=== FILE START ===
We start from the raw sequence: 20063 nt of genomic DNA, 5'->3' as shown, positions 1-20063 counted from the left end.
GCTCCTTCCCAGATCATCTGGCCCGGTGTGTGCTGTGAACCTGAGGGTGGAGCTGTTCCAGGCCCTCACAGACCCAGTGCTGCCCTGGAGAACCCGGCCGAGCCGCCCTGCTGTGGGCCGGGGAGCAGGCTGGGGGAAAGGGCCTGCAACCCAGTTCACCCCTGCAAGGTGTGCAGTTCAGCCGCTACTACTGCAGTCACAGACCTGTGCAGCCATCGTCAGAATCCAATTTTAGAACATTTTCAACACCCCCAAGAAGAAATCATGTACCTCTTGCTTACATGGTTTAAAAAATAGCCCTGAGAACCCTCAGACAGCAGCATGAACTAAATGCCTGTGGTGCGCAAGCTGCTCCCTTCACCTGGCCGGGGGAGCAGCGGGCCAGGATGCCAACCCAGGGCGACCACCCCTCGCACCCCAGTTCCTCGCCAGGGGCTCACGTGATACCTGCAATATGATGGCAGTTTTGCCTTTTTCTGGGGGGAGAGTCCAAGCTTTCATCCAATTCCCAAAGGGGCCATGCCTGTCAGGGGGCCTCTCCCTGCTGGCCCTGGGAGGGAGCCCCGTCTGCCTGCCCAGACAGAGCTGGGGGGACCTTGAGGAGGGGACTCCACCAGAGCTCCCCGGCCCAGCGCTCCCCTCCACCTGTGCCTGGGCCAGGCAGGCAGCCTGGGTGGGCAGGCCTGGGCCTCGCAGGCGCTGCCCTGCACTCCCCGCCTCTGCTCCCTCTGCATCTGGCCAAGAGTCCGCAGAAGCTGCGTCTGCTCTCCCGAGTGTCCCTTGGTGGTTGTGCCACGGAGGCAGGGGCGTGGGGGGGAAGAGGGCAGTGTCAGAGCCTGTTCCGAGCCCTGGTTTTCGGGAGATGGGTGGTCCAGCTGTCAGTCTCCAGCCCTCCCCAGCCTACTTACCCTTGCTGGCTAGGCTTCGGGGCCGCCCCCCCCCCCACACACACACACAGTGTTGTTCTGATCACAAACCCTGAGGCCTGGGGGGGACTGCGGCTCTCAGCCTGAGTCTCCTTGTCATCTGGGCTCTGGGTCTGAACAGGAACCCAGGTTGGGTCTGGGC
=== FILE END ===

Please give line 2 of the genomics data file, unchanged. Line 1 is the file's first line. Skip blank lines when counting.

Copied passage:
GCTCCTTCCCAGATCATCTGGCCCGGTGTGTGCTGTGAACCTGAGGGTGGAGCTGTTCCAGGCCCTCACAGACCCAGTGCTGCCCTGGAGAACCCGGCCGAGCCGCCCTGCTGTGGGCCGGGGAGCAGGCTGGGGGAAAGGGCCTGCAACCCAGTTCACCCCTGCAAGGTGTGCAGTTCAGCCGCTACTACTGCAGTCACAGACCTGTGCAGCCATCGTCAGAATCCAATTTTAGAACATTTTCAACACCCCCAAGAAGAAATCATGTACCTCTTGCTTACATGGTTTAAAAAATAGCCCTGAGAACCCTCAGACAGCAGCATGAACTAAATGCCTGTGGTGCGCAAGCTGCTCCCTTCACCTGGCCGGGGGAGCAGCGGGCCAGGATGCCAACCCAGGGCGACCACCCCTCGCACCCCAGTTCCTCGCCAGGGGCTCACGTGATACCTGCAATATGATGGCAGTTTTGCCTTTTTCTGGGGGGAGAGTCCAAGCTTTCATCCAATTCCCAAAGGGGCCATGCCTGTCAGGGGGCCTCTCCCTGCTGGCCCTGGGAGGGAGCCCCGTCTGCCTGCCCAGACAGAGCTGGGGGGACCTTGAGGAGGGGACTCCACCAGAGCTCCCCGGCCCAGCGCTCCCCTCCACCTGTGCCTGGGCCAGGCAGGCAGCCTGGGTGGGCAGGCCTGGGCCTCGCAGGCGCTGCCCTGCACTCCCCGCCTCTGCTCCCTCTGCATCTGGCCAAGAGTCCGCAGAAGCTGCGTCTGCTCTCCCGAGTGTCCCTTGGTGGTTGTGCCACGGAGGCAGGGGCGTGGGGGGGAAGAGGGCAGTGTCAGAGCCTGTTCCGAGCCCTGGTTTTCGGGAGATGGGTGGTCCAGCTGTCAGTCTCCAGCCCTCCCCAGCCTACTTACCCTTGCTGGCTAGGCTTCGGGGCCGCCCCCCCCCCCACACACACACACAGTGTTGTTCTGATCACAAACCCTGAGGCCTGGGGGGGACTGCGGCTCTCAGCCTGAGTCTCCTTGTCATCTGGGCTCTGGGTCTGAACAGGAACCCAGGTTGGGTCTGGGC